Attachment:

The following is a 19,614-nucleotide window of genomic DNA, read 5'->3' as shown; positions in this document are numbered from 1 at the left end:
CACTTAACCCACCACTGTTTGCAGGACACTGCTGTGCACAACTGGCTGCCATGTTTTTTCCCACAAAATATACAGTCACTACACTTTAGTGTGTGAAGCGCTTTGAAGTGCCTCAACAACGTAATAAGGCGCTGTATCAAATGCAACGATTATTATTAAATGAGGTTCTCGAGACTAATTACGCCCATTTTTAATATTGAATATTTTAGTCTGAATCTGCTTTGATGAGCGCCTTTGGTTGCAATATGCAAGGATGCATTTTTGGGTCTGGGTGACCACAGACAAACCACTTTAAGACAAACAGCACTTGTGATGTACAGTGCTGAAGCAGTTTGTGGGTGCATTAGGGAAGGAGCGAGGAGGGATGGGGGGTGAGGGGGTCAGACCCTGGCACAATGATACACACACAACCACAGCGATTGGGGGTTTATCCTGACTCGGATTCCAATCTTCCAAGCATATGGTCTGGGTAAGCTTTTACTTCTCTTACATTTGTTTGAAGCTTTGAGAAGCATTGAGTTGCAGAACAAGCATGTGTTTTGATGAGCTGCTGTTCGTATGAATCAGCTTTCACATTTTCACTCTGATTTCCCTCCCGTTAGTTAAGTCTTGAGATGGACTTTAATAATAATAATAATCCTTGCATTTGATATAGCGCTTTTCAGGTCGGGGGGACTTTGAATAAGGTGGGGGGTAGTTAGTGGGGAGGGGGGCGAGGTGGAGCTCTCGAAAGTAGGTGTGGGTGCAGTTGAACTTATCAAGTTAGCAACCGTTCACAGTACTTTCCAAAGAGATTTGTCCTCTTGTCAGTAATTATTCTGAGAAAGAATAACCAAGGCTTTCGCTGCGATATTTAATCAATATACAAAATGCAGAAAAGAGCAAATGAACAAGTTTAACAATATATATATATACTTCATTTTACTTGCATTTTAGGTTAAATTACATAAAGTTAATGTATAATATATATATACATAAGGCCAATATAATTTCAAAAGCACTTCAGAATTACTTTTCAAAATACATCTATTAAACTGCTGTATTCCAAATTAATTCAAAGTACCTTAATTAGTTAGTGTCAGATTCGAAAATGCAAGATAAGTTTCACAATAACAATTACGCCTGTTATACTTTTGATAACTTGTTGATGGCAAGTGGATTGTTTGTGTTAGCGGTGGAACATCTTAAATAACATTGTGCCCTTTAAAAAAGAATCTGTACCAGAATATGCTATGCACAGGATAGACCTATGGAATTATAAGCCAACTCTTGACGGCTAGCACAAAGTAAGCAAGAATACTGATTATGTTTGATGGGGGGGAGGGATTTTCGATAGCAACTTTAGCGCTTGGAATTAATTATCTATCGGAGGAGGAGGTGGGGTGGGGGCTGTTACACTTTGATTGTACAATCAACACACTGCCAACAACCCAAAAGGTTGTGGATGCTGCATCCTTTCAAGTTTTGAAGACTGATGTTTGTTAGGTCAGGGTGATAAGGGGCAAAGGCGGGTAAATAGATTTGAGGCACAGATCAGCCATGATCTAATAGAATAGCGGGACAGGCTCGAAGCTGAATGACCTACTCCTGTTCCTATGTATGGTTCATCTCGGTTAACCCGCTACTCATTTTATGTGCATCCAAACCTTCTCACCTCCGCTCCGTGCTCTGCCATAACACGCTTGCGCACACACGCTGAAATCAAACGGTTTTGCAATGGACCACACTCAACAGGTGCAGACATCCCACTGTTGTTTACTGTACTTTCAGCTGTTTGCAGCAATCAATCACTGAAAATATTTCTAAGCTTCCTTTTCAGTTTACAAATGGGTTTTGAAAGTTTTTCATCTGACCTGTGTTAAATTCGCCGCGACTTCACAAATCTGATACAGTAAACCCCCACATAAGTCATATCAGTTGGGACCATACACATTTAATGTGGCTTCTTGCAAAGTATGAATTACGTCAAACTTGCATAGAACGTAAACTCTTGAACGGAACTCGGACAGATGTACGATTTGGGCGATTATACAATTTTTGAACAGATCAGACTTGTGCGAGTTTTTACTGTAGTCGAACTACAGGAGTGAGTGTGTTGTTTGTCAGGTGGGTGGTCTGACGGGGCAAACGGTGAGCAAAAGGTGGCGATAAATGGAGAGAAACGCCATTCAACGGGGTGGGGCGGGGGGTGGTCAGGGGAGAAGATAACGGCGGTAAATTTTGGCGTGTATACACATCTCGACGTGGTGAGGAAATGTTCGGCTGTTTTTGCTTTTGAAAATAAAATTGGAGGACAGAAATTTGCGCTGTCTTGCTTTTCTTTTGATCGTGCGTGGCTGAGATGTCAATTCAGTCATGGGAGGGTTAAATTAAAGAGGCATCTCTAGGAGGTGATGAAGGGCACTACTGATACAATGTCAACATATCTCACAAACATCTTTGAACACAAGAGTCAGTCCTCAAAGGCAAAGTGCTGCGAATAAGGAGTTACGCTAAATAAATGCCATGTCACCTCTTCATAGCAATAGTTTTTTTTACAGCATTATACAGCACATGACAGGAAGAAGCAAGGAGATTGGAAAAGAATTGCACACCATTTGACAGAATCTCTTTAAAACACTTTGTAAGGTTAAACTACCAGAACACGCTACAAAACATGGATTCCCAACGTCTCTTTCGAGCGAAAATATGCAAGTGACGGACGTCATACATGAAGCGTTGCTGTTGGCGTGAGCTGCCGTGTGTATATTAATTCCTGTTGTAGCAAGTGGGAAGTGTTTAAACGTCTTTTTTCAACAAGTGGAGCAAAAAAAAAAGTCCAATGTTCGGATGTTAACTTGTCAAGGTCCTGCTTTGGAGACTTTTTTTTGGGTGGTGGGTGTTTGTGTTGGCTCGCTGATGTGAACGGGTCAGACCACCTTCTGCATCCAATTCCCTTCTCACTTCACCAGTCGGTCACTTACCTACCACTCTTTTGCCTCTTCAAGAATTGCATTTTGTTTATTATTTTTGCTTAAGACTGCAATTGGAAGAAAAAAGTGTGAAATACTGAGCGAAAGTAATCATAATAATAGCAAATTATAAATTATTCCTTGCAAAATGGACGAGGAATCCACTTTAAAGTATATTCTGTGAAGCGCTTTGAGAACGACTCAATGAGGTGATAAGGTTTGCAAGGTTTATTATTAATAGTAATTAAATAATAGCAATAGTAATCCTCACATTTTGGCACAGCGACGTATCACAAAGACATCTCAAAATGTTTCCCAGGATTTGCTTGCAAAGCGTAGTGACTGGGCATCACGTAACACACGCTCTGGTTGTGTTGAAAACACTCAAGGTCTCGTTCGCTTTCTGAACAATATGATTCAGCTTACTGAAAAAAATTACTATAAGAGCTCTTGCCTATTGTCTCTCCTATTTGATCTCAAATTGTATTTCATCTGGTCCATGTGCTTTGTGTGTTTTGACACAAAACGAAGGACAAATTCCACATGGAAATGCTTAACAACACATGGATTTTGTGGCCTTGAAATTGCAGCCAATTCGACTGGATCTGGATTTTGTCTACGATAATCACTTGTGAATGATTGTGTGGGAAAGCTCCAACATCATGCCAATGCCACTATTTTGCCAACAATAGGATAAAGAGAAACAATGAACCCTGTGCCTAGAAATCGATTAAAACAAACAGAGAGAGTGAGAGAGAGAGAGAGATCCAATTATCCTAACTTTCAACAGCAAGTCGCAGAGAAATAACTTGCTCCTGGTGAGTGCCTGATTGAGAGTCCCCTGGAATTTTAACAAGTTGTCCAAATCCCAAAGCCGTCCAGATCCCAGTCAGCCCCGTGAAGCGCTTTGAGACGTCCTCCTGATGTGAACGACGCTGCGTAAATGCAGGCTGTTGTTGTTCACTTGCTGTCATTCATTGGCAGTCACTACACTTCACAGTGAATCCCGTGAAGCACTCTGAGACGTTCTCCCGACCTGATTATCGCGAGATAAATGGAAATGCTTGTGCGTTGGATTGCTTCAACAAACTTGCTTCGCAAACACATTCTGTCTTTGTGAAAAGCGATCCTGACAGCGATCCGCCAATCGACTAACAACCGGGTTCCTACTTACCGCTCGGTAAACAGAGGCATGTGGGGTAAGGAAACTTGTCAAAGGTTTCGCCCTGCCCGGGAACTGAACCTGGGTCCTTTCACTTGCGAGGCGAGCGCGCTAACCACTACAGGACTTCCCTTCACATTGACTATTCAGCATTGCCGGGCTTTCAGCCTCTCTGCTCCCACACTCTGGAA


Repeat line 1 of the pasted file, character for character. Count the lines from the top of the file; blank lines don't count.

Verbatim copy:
The following is a 19,614-nucleotide window of genomic DNA, read 5'->3' as shown; positions in this document are numbered from 1 at the left end: